2 December 2023 - 13 January 2024
Hanart TZ Gallery


Artist’s Reception:    2 December 2023 (Saturday), 2–6 pm
Hanart TZ Gallery:   2/F Mai On Industrial Building, 17-21 Kung Yip Street, Kwai Chung, Hong Kong
Exhibition Period:    2 December 2023 to 13 January 2024

“MODEST MONUMENTS” is the first solo exhibition of Master calligrapher Lu Dadong in Hong Kong. Opening Saturday, 2 December 2023

He is passionate about the classical tradition but refuses to be bound by it.

His range of calligraphy styles is as encyclopedic as his creativity is eclectic.

Visual representations both classical and grassroot find a new harmony in his art

He is the lead singer of his own band. He coaxes, he yells. He calls his rock style “fresh youth agricultural metal”.

He lost 20 kilograms in 6 months and is predisposed to be cheeky.

He is Lu Dadong.

Lu Dadong’s art is driven by rebelliousness and playfulness. For him, inspiration can be found everywhere; daily life is creative life. His tools are borrowed from the history of calligraphy, and his outlook on calligraphic history is turned into text installations. Lu Dadong absorbs the classical tradition, subverts tradition, and re-enters tradition. Through Dadong, calligraphy is being re-made as “contemporary”.

Taoist calligraphy is one of Lu Dadong’s favourite resources. The Taoist’s worship of words is reflected in the diverse forms of magic writing used in rituals. Wang Xizhi and his son Wang Xianzhi (4th CE), revered as Sages of calligraphy, believed in the “Way of the Celestial Master”, and their activities often related closely to Taoism. Their Taoist-inspired calligraphy established the main writing styles for nearly two thousand years, these include the styles of regular script, running script and cursive script.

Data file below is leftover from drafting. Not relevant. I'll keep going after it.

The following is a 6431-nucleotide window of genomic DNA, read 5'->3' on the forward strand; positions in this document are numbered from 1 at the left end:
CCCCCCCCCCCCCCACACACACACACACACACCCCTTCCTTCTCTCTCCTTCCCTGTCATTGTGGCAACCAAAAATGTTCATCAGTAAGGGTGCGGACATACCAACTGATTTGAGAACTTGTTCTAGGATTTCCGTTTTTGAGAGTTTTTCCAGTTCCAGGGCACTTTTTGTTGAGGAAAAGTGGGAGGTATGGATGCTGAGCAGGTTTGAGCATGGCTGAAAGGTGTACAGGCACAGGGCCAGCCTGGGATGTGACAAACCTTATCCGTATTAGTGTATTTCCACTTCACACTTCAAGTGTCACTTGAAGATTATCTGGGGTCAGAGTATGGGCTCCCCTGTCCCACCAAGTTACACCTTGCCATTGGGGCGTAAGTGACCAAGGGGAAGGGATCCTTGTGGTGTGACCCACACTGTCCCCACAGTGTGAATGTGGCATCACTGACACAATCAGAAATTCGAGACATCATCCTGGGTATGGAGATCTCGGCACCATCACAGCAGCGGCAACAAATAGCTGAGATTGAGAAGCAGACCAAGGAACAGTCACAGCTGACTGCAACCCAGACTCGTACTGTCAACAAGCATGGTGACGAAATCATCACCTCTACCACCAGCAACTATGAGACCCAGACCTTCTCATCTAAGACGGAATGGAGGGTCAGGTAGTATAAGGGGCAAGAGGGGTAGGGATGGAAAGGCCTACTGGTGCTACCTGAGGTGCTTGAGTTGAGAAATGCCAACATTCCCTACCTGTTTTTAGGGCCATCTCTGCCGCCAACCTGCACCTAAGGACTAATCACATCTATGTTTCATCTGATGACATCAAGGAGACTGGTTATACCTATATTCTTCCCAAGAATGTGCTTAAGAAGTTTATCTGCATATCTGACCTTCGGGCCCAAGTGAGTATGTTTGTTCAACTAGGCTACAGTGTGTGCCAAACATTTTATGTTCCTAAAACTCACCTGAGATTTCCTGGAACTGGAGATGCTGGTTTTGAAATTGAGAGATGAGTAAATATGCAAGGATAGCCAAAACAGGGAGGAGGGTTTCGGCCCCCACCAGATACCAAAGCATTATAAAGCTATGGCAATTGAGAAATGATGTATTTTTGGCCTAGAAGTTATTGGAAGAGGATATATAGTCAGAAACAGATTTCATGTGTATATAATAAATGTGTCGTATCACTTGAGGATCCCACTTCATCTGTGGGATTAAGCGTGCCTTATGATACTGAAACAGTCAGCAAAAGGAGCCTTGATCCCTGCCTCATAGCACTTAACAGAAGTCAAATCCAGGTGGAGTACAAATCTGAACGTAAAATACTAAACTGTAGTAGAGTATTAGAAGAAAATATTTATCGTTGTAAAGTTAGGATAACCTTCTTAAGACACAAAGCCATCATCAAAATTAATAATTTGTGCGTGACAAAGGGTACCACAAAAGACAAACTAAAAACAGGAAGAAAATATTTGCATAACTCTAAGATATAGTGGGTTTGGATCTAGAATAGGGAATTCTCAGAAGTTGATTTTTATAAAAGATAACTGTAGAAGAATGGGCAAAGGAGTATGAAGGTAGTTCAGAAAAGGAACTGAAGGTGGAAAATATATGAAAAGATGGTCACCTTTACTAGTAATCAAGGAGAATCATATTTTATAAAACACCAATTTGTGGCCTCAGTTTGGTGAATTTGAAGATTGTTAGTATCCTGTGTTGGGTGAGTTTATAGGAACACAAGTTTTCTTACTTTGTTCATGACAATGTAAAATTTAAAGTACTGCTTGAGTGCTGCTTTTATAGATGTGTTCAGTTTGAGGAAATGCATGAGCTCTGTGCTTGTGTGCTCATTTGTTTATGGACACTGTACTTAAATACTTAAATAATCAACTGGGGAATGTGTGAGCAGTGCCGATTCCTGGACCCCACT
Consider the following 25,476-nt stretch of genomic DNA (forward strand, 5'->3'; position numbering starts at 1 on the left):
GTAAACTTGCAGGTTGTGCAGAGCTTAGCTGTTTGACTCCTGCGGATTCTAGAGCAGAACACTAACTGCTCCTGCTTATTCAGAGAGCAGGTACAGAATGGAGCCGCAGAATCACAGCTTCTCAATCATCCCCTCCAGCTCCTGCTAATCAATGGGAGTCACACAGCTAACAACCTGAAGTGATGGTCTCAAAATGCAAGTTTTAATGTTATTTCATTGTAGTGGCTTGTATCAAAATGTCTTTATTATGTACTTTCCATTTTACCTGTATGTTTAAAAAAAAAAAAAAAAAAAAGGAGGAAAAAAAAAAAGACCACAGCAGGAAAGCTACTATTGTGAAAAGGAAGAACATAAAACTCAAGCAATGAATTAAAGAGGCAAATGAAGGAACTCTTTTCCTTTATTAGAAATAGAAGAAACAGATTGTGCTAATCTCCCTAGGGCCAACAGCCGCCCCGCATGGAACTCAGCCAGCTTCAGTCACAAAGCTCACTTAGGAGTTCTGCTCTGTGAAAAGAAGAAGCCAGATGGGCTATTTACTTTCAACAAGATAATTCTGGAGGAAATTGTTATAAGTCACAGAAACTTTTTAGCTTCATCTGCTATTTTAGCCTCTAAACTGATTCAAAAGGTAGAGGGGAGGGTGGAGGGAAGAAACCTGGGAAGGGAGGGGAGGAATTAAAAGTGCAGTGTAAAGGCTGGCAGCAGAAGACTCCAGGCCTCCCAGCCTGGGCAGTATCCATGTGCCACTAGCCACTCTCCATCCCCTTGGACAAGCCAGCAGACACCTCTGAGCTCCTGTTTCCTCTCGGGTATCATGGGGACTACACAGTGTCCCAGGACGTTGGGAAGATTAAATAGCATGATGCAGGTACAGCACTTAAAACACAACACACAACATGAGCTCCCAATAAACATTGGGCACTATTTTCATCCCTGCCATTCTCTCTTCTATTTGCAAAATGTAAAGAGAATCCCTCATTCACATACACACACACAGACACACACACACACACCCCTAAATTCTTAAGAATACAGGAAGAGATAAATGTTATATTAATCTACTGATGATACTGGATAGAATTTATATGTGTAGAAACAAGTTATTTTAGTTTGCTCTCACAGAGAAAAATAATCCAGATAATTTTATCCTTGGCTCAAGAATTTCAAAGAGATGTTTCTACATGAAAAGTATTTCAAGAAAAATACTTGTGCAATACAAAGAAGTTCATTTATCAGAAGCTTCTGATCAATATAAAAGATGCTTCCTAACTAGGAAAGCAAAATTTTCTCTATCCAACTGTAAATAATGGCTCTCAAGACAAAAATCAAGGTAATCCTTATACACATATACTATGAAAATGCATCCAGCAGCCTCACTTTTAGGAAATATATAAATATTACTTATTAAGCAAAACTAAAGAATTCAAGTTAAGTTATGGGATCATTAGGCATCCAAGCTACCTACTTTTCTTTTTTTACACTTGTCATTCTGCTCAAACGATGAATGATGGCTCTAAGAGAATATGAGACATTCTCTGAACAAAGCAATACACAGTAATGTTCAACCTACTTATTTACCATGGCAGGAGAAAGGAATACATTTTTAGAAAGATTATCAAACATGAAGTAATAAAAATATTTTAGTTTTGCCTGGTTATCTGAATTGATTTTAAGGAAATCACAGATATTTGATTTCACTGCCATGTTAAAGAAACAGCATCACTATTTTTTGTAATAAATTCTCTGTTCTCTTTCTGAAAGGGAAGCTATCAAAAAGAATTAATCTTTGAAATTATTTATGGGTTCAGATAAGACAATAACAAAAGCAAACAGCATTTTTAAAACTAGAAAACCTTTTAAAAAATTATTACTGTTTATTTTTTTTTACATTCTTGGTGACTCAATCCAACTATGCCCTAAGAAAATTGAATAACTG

Looking back at the history of calligraphy, “brushwork” has always been considered the essence of its art. The importance of “structure” and “form”, on the other hand, have largely been overlooked. The great Yuan dynasty master Zhao Mengfu said : “Calligraphy is about the use of the brush: the importance of brushwork has not changed since ancient times. As for the structural form of words, it has changed with the times.” Yet for Lu Dadong, his hobby is playing with the structural form of words. His reasoning is: If calligraphy brushwork never changes, while word forms have been transforming over the generations, then it is the inventiveness of new word forms that tells the changing of times. Besides, apart from the evolving structure of words, Chinese language is also affected by novel textual expression and ephemeral spoken slang. This explains Lu Dadong’s fondness for unconventional sayings and preference for rarely-read classical texts.

Exhibitions satisfy Lu Dadong’s urge for creative experience. The exhibition ground is for him a three-dimensional canvas, a spatial medium that envelopes the calligrapher. Every stroke or pause of the brush creates an exchange of Yin and Yang, the calligrapher must therefore improvise and make instant decisions, while the next moment always remains immediate but unknown. To Lu Dadong, the practice of calligraphy is a display of brushwork, action, and performance. Every movement a calligrapher makes brings alive his accumulated learning and practice, and every expression comes with its own reason and meaning. For Lu Dadong, performing an exhibition is a part of the flow of life.

(The above text is collated from internet writings about the artist, and the reader is welcome to continue with his own patchwork.)

Inscribing on the rockery of Yuan Garden in Suzhou, 2019


“Declaration of Perfected: Lu Dadong Solo Exhibition”, Calligraphy Performance, Beijing, 2021

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